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Get used to 'uncomfortable' postal rate hikes, DeJoy says

Postmaster General Louis DeJoy said the goal is to ultimately make the U.S. Postal Service self-sufficient. That may mean bigger rate hikes.

WASHINGTON — Americans should get used to “uncomfortable” postage rate increases in coming years as the U.S. Postal Service seeks to become self-sufficient, Postmaster General Louis DeJoy said Thursday.

The Postal Service Board of Governors sets postage rates, but DeJoy said he'll advocate for raising prices until “we have accomplished our objective of projecting a trajectory that shows us being self-sustaining.”

“I believe we have been severely damaged by at least 10 years of a defective pricing model which cannot be satisfied by one or two annual price increases, especially in this inflationary environment,” he added.

DeJoy made the remarks at a Board of Governors meeting in which the Postal Service reported a loss of about $1.7 billion for the latest quarter.

A sweeping overhaul meant to shore up the Postal Service's financial future will be reflected in the next quarter's results. The long-delayed law also ensures six-day-a-week mail delivery.

The bill was signed by President Joe Biden on the same day the Postal Service announced plans for the latest rate increase.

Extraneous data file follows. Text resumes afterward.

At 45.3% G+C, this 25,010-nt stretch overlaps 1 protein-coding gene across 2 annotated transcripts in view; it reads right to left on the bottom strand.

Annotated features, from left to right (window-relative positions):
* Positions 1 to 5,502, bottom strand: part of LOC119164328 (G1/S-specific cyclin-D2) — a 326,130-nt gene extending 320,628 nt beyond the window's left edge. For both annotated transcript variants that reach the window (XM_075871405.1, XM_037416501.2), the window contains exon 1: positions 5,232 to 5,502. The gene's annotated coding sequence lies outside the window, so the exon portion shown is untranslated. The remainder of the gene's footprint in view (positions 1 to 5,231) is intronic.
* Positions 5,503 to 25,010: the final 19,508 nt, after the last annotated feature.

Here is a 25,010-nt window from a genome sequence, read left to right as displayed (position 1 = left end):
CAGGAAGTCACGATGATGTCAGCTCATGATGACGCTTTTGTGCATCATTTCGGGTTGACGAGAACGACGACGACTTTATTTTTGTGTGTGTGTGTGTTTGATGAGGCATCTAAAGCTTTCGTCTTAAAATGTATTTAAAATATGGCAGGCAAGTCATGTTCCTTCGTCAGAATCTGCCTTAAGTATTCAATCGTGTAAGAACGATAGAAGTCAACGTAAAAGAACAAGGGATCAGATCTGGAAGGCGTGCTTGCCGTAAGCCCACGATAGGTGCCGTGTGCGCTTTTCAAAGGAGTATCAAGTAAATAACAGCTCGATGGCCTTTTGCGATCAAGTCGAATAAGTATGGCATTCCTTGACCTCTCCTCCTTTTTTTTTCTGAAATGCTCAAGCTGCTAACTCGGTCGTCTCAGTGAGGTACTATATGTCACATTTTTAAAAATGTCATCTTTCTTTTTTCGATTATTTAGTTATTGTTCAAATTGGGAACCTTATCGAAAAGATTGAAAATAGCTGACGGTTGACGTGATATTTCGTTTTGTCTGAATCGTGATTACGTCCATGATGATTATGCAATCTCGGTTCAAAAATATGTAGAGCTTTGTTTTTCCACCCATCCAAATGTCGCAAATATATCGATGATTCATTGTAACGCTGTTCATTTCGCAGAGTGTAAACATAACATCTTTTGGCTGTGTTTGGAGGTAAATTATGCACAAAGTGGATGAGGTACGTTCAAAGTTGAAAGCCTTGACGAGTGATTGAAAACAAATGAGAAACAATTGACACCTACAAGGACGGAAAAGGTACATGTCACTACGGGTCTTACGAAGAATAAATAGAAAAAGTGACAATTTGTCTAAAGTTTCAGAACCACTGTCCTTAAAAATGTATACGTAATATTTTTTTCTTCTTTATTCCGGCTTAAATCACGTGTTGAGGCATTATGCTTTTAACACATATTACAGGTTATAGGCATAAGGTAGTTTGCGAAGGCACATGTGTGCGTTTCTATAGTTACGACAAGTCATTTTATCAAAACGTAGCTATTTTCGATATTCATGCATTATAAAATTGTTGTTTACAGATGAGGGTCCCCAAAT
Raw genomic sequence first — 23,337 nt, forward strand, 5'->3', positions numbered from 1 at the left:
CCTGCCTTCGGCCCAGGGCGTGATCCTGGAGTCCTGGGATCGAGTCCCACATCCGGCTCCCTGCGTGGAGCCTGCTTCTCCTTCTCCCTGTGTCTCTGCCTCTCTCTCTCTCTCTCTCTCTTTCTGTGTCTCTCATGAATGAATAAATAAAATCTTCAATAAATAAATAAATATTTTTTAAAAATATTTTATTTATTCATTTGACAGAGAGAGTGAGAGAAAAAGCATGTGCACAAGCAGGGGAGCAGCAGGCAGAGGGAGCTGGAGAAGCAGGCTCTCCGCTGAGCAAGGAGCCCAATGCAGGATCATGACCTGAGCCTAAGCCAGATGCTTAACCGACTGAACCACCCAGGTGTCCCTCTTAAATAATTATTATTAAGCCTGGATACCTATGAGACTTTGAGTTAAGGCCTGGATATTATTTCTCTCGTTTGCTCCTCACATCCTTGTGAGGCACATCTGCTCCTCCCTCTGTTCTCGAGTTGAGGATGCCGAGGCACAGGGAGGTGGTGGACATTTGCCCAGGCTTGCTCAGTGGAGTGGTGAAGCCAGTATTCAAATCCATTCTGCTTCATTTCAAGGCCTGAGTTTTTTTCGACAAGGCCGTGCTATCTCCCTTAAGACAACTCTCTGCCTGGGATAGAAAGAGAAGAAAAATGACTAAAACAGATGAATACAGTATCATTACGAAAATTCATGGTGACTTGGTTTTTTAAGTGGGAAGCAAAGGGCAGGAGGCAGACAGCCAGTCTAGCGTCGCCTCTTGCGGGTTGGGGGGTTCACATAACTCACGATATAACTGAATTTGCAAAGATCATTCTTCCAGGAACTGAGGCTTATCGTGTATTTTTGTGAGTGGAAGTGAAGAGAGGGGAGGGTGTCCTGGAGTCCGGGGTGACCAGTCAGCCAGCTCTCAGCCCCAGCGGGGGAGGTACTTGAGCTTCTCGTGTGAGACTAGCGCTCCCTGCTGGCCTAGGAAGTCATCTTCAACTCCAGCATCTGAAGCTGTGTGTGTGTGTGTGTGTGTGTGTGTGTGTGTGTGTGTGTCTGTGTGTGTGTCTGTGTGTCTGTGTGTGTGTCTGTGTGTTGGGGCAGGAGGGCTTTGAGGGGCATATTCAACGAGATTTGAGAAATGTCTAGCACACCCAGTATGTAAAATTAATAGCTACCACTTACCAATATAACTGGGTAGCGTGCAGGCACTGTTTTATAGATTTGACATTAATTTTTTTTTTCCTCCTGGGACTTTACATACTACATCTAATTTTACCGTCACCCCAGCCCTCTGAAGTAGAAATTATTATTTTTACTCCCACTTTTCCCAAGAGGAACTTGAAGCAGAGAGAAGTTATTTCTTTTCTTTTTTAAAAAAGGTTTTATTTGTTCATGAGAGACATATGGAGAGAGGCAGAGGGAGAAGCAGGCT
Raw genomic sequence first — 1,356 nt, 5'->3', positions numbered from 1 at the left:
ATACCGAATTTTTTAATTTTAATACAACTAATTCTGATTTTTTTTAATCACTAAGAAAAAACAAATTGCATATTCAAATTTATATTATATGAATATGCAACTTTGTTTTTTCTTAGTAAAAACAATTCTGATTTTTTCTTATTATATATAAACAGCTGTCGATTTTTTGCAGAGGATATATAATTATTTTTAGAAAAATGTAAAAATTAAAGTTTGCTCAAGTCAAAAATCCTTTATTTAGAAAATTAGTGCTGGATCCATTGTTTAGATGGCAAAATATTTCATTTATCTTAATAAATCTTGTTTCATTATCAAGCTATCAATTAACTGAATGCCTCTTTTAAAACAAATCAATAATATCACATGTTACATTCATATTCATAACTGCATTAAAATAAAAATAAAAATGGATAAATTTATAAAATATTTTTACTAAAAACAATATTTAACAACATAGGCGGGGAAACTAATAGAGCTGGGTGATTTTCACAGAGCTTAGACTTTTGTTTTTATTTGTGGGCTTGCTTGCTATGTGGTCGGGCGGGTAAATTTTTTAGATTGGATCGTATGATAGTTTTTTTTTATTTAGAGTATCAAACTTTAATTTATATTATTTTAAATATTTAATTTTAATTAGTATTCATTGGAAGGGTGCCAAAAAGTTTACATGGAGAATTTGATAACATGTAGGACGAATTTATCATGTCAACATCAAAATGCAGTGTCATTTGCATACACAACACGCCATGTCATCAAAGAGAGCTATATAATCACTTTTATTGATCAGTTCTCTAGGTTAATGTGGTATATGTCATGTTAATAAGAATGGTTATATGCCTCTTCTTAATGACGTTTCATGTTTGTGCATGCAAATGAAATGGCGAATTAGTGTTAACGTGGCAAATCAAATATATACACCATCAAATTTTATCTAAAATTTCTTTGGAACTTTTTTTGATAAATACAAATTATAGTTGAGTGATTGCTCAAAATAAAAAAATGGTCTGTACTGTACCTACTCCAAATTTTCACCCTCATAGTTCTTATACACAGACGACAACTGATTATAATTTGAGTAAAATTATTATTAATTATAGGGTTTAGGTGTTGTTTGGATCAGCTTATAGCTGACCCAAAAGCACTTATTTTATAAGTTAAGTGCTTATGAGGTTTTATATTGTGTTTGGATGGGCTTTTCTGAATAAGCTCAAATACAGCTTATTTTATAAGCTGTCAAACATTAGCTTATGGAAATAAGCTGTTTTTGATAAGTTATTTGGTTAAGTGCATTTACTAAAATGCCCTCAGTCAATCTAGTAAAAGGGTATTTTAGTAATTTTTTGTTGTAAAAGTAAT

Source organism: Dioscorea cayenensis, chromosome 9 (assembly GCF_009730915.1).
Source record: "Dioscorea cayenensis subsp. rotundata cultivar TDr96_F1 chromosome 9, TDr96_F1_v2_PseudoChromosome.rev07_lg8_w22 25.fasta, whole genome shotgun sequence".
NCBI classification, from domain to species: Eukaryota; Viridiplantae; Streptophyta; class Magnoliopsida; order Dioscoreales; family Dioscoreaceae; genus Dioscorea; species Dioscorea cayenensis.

If the increase wins final approval from the Postal Regulatory Commission, then the cost of a first-class “forever" stamp will grow by 2 cents to 60 cents, effective July 10.

The Postal Service Reform Act lifts budget requirements that have contributed to the agency's red ink, and spells out that mail must be delivered six days a week, except for federal holidays, natural disasters and some other situations.

Postage sales and other services were supposed to sustain the Postal Service, but it has suffered 14 straight years of losses. Growing worker compensation and benefit costs, plus steady declines in mail volume, have exacerbated losses, even as the service delivers to 1 million additional locations every year.

The new law ends a requirement that the Postal Service finance workers’ health care benefits ahead of time for the next 75 years — an obligation that private companies and federal agencies do not face. Biden said that rule had “stretched the Postal Service's finances almost to the breaking point."

Now, future retirees will enroll in Medicare, while other health plans and the Postal Service cover only current retirees’ actual health care costs that aren’t paid for by the federal health insurance program for older people.

To measure the agency's progress in improving its service, the law also requires it to set up an online dashboard that would be searchable by ZIP code to show how long it takes to deliver letters and packages.

Travis Pittman contributed to this report.

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